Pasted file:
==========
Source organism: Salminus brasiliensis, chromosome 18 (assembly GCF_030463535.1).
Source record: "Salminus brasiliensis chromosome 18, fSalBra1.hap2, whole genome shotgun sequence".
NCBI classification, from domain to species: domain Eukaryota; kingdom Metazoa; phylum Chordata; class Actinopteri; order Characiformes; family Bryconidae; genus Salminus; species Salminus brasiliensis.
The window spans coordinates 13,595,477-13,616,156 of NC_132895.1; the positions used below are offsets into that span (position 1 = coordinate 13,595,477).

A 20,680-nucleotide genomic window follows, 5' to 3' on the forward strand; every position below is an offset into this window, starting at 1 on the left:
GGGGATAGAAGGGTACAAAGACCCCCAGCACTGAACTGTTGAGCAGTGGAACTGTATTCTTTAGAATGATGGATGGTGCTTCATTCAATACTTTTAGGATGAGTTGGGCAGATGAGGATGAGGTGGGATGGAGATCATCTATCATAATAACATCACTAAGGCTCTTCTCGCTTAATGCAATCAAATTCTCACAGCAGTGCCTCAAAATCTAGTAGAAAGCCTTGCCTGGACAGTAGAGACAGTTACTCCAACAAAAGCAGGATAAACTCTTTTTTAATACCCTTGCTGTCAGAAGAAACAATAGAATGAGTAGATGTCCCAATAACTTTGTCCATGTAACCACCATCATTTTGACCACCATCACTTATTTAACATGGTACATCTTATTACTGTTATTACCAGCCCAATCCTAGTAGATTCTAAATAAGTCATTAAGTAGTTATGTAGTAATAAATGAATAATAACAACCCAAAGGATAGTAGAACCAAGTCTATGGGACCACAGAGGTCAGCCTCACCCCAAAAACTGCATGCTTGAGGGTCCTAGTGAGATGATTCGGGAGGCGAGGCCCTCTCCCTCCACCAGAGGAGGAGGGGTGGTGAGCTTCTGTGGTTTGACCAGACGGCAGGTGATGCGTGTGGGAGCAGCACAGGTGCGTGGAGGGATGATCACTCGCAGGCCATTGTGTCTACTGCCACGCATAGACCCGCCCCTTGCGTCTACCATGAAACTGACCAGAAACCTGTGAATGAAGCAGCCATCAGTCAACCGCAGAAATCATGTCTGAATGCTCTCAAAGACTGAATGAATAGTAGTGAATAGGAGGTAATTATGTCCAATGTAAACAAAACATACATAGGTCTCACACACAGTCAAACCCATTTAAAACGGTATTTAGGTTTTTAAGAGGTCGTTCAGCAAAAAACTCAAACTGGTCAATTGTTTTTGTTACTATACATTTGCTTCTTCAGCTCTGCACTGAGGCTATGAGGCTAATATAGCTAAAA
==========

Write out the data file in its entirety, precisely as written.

Source organism: Salminus brasiliensis, chromosome 18 (assembly GCF_030463535.1).
Source record: "Salminus brasiliensis chromosome 18, fSalBra1.hap2, whole genome shotgun sequence".
NCBI classification, from domain to species: domain Eukaryota; kingdom Metazoa; phylum Chordata; class Actinopteri; order Characiformes; family Bryconidae; genus Salminus; species Salminus brasiliensis.
The window spans coordinates 13,595,477-13,616,156 of NC_132895.1; the positions used below are offsets into that span (position 1 = coordinate 13,595,477).

A 20,680-nucleotide genomic window follows, 5' to 3' on the forward strand; every position below is an offset into this window, starting at 1 on the left:
GGGGATAGAAGGGTACAAAGACCCCCAGCACTGAACTGTTGAGCAGTGGAACTGTATTCTTTAGAATGATGGATGGTGCTTCATTCAATACTTTTAGGATGAGTTGGGCAGATGAGGATGAGGTGGGATGGAGATCATCTATCATAATAACATCACTAAGGCTCTTCTCGCTTAATGCAATCAAATTCTCACAGCAGTGCCTCAAAATCTAGTAGAAAGCCTTGCCTGGACAGTAGAGACAGTTACTCCAACAAAAGCAGGATAAACTCTTTTTTAATACCCTTGCTGTCAGAAGAAACAATAGAATGAGTAGATGTCCCAATAACTTTGTCCATGTAACCACCATCATTTTGACCACCATCACTTATTTAACATGGTACATCTTATTACTGTTATTACCAGCCCAATCCTAGTAGATTCTAAATAAGTCATTAAGTAGTTATGTAGTAATAAATGAATAATAACAACCCAAAGGATAGTAGAACCAAGTCTATGGGACCACAGAGGTCAGCCTCACCCCAAAAACTGCATGCTTGAGGGTCCTAGTGAGATGATTCGGGAGGCGAGGCCCTCTCCCTCCACCAGAGGAGGAGGGGTGGTGAGCTTCTGTGGTTTGACCAGACGGCAGGTGATGCGTGTGGGAGCAGCACAGGTGCGTGGAGGGATGATCACTCGCAGGCCATTGTGTCTACTGCCACGCATAGACCCGCCCCTTGCGTCTACCATGAAACTGACCAGAAACCTGTGAATGAAGCAGCCATCAGTCAACCGCAGAAATCATGTCTGAATGCTCTCAAAGACTGAATGAATAGTAGTGAATAGGAGGTAATTATGTCCAATGTAAACAAAACATACATAGGTCTCACACACAGTCAAACCCATTTAAAACGGTATTTAGGTTTTTAAGAGGTCGTTCAGCAAAAAACTCAAACTGGTCAATTGTTTTTGTTACTATACATTTGCTTCTTCAGCTCTGCACTGAGGCTATGAGGCTAATATAGCTAAAA